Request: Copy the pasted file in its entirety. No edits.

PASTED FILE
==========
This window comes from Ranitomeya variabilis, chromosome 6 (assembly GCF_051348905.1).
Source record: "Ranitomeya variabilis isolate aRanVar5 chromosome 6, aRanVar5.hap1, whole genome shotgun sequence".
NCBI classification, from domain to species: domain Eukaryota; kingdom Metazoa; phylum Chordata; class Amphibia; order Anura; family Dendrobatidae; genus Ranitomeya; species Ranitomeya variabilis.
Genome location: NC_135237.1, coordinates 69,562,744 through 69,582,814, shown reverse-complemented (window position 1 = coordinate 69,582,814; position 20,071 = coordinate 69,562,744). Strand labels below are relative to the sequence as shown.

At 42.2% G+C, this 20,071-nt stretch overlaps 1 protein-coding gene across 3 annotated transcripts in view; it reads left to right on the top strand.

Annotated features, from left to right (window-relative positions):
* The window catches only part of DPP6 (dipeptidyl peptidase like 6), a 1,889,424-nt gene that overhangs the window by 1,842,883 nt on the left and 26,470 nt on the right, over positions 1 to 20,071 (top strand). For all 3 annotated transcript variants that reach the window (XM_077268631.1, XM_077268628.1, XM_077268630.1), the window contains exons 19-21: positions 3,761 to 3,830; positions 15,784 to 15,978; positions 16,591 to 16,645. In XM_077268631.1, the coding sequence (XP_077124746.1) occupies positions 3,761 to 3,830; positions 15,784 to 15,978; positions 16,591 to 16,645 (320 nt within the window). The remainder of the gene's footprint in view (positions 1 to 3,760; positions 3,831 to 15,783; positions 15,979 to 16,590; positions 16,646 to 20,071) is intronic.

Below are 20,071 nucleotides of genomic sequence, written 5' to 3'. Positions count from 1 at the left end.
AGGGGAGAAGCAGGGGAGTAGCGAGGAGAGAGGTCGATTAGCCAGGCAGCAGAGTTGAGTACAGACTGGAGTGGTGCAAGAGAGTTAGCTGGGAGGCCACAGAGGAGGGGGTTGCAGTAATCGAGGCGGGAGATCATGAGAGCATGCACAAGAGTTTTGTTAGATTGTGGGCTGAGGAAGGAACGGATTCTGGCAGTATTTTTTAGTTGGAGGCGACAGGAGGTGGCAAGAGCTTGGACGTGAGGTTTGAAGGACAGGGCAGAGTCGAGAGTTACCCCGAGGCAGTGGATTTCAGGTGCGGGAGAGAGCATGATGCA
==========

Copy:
This window comes from Ranitomeya variabilis, chromosome 6 (assembly GCF_051348905.1).
Source record: "Ranitomeya variabilis isolate aRanVar5 chromosome 6, aRanVar5.hap1, whole genome shotgun sequence".
NCBI classification, from domain to species: domain Eukaryota; kingdom Metazoa; phylum Chordata; class Amphibia; order Anura; family Dendrobatidae; genus Ranitomeya; species Ranitomeya variabilis.
Genome location: NC_135237.1, coordinates 69,562,744 through 69,582,814, shown reverse-complemented (window position 1 = coordinate 69,582,814; position 20,071 = coordinate 69,562,744). Strand labels below are relative to the sequence as shown.

At 42.2% G+C, this 20,071-nt stretch overlaps 1 protein-coding gene across 3 annotated transcripts in view; it reads left to right on the top strand.

Annotated features, from left to right (window-relative positions):
* The window catches only part of DPP6 (dipeptidyl peptidase like 6), a 1,889,424-nt gene that overhangs the window by 1,842,883 nt on the left and 26,470 nt on the right, over positions 1 to 20,071 (top strand). For all 3 annotated transcript variants that reach the window (XM_077268631.1, XM_077268628.1, XM_077268630.1), the window contains exons 19-21: positions 3,761 to 3,830; positions 15,784 to 15,978; positions 16,591 to 16,645. In XM_077268631.1, the coding sequence (XP_077124746.1) occupies positions 3,761 to 3,830; positions 15,784 to 15,978; positions 16,591 to 16,645 (320 nt within the window). The remainder of the gene's footprint in view (positions 1 to 3,760; positions 3,831 to 15,783; positions 15,979 to 16,590; positions 16,646 to 20,071) is intronic.

Below are 20,071 nucleotides of genomic sequence, written 5' to 3'. Positions count from 1 at the left end.
AGGGGAGAAGCAGGGGAGTAGCGAGGAGAGAGGTCGATTAGCCAGGCAGCAGAGTTGAGTACAGACTGGAGTGGTGCAAGAGAGTTAGCTGGGAGGCCACAGAGGAGGGGGTTGCAGTAATCGAGGCGGGAGATCATGAGAGCATGCACAAGAGTTTTGTTAGATTGTGGGCTGAGGAAGGAACGGATTCTGGCAGTATTTTTTAGTTGGAGGCGACAGGAGGTGGCAAGAGCTTGGACGTGAGGTTTGAAGGACAGGGCAGAGTCGAGAGTTACCCCGAGGCAGTGGATTTCAGGTGCGGGAGAGAGCATGATGCA